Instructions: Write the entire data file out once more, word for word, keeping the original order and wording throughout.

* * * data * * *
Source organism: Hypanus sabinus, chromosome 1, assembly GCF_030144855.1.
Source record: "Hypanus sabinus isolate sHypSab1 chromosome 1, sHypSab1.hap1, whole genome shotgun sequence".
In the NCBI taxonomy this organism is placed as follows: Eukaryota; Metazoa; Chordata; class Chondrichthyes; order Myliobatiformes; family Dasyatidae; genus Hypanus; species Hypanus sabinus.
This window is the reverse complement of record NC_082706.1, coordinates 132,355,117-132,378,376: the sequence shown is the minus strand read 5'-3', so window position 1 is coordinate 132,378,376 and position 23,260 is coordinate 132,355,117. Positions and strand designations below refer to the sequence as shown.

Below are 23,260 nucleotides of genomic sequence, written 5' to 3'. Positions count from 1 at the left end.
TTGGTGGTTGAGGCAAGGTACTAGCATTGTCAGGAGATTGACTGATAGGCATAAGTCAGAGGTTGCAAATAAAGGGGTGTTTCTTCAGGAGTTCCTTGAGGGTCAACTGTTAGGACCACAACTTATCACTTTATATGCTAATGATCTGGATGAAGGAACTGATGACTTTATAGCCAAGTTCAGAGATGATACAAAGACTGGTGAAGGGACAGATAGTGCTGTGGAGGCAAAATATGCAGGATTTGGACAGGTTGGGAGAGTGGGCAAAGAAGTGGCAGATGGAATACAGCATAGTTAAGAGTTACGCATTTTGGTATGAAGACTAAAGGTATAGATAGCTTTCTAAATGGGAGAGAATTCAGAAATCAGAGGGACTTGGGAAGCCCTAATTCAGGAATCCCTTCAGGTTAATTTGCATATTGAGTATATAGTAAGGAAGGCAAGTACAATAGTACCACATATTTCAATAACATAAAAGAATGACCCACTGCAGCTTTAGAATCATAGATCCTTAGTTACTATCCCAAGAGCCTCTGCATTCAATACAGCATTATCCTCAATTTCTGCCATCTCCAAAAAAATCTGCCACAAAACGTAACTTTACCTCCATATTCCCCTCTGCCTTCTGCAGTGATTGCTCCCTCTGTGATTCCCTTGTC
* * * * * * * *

Source organism: Hypanus sabinus, chromosome 1, assembly GCF_030144855.1.
Source record: "Hypanus sabinus isolate sHypSab1 chromosome 1, sHypSab1.hap1, whole genome shotgun sequence".
In the NCBI taxonomy this organism is placed as follows: Eukaryota; Metazoa; Chordata; class Chondrichthyes; order Myliobatiformes; family Dasyatidae; genus Hypanus; species Hypanus sabinus.
This window is the reverse complement of record NC_082706.1, coordinates 132,355,117-132,378,376: the sequence shown is the minus strand read 5'-3', so window position 1 is coordinate 132,378,376 and position 23,260 is coordinate 132,355,117. Positions and strand designations below refer to the sequence as shown.

Below are 23,260 nucleotides of genomic sequence, written 5' to 3'. Positions count from 1 at the left end.
TTGGTGGTTGAGGCAAGGTACTAGCATTGTCAGGAGATTGACTGATAGGCATAAGTCAGAGGTTGCAAATAAAGGGGTGTTTCTTCAGGAGTTCCTTGAGGGTCAACTGTTAGGACCACAACTTATCACTTTATATGCTAATGATCTGGATGAAGGAACTGATGACTTTATAGCCAAGTTCAGAGATGATACAAAGACTGGTGAAGGGACAGATAGTGCTGTGGAGGCAAAATATGCAGGATTTGGACAGGTTGGGAGAGTGGGCAAAGAAGTGGCAGATGGAATACAGCATAGTTAAGAGTTACGCATTTTGGTATGAAGACTAAAGGTATAGATAGCTTTCTAAATGGGAGAGAATTCAGAAATCAGAGGGACTTGGGAAGCCCTAATTCAGGAATCCCTTCAGGTTAATTTGCATATTGAGTATATAGTAAGGAAGGCAAGTACAATAGTACCACATATTTCAATAACATAAAAGAATGACCCACTGCAGCTTTAGAATCATAGATCCTTAGTTACTATCCCAAGAGCCTCTGCATTCAATACAGCATTATCCTCAATTTCTGCCATCTCCAAAAAAATCTGCCACAAAACGTAACTTTACCTCCATATTCCCCTCTGCCTTCTGCAGTGATTGCTCCCTCTGTGATTCCCTTGTC